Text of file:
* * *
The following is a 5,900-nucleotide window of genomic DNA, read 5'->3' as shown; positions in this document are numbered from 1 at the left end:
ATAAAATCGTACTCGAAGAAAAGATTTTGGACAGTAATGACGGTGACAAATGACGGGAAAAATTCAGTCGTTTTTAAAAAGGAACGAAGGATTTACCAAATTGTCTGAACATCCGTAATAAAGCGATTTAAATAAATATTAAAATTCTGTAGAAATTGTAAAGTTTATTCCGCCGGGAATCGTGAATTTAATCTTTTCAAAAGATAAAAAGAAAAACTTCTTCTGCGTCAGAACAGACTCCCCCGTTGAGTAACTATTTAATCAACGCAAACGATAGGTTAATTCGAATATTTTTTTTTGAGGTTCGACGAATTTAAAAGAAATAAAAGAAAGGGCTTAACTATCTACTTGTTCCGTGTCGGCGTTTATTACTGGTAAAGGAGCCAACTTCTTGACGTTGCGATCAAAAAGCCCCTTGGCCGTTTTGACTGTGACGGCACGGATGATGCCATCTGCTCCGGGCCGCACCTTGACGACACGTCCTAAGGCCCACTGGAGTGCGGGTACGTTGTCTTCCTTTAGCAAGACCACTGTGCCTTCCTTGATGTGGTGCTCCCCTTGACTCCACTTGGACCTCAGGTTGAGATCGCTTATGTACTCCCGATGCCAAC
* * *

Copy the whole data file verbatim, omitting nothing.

The following is a 5,900-nucleotide window of genomic DNA, read 5'->3' as shown; positions in this document are numbered from 1 at the left end:
ATAAAATCGTACTCGAAGAAAAGATTTTGGACAGTAATGACGGTGACAAATGACGGGAAAAATTCAGTCGTTTTTAAAAAGGAACGAAGGATTTACCAAATTGTCTGAACATCCGTAATAAAGCGATTTAAATAAATATTAAAATTCTGTAGAAATTGTAAAGTTTATTCCGCCGGGAATCGTGAATTTAATCTTTTCAAAAGATAAAAAGAAAAACTTCTTCTGCGTCAGAACAGACTCCCCCGTTGAGTAACTATTTAATCAACGCAAACGATAGGTTAATTCGAATATTTTTTTTTGAGGTTCGACGAATTTAAAAGAAATAAAAGAAAGGGCTTAACTATCTACTTGTTCCGTGTCGGCGTTTATTACTGGTAAAGGAGCCAACTTCTTGACGTTGCGATCAAAAAGCCCCTTGGCCGTTTTGACTGTGACGGCACGGATGATGCCATCTGCTCCGGGCCGCACCTTGACGACACGTCCTAAGGCCCACTGGAGTGCGGGTACGTTGTCTTCCTTTAGCAAGACCACTGTGCCTTCCTTGATGTGGTGCTCCCCTTGACTCCACTTGGACCTCAGGTTGAGATCGCTTATGTACTCCCGATGCCAAC